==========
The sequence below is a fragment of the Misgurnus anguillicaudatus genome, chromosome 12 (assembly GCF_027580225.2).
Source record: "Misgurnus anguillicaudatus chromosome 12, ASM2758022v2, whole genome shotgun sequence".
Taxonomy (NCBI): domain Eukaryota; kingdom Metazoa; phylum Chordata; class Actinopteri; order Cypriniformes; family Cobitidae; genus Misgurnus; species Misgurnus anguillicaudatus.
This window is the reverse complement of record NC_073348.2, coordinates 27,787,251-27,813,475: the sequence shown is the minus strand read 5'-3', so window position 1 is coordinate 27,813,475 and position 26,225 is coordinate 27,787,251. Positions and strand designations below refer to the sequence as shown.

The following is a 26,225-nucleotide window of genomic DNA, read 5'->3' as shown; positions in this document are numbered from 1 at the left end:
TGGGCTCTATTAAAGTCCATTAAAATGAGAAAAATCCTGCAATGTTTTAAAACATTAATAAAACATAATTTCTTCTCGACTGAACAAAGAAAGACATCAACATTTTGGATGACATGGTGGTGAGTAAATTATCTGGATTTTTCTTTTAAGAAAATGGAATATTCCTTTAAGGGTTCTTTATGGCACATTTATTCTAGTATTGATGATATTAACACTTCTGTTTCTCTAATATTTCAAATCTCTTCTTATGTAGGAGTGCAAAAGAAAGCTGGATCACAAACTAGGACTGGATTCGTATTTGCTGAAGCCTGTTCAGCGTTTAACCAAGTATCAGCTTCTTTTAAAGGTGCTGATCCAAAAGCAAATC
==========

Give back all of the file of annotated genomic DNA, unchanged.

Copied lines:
The sequence below is a fragment of the Misgurnus anguillicaudatus genome, chromosome 12 (assembly GCF_027580225.2).
Source record: "Misgurnus anguillicaudatus chromosome 12, ASM2758022v2, whole genome shotgun sequence".
Taxonomy (NCBI): domain Eukaryota; kingdom Metazoa; phylum Chordata; class Actinopteri; order Cypriniformes; family Cobitidae; genus Misgurnus; species Misgurnus anguillicaudatus.
This window is the reverse complement of record NC_073348.2, coordinates 27,787,251-27,813,475: the sequence shown is the minus strand read 5'-3', so window position 1 is coordinate 27,813,475 and position 26,225 is coordinate 27,787,251. Positions and strand designations below refer to the sequence as shown.

The following is a 26,225-nucleotide window of genomic DNA, read 5'->3' as shown; positions in this document are numbered from 1 at the left end:
TGGGCTCTATTAAAGTCCATTAAAATGAGAAAAATCCTGCAATGTTTTAAAACATTAATAAAACATAATTTCTTCTCGACTGAACAAAGAAAGACATCAACATTTTGGATGACATGGTGGTGAGTAAATTATCTGGATTTTTCTTTTAAGAAAATGGAATATTCCTTTAAGGGTTCTTTATGGCACATTTATTCTAGTATTGATGATATTAACACTTCTGTTTCTCTAATATTTCAAATCTCTTCTTATGTAGGAGTGCAAAAGAAAGCTGGATCACAAACTAGGACTGGATTCGTATTTGCTGAAGCCTGTTCAGCGTTTAACCAAGTATCAGCTTCTTTTAAAGGTGCTGATCCAAAAGCAAATC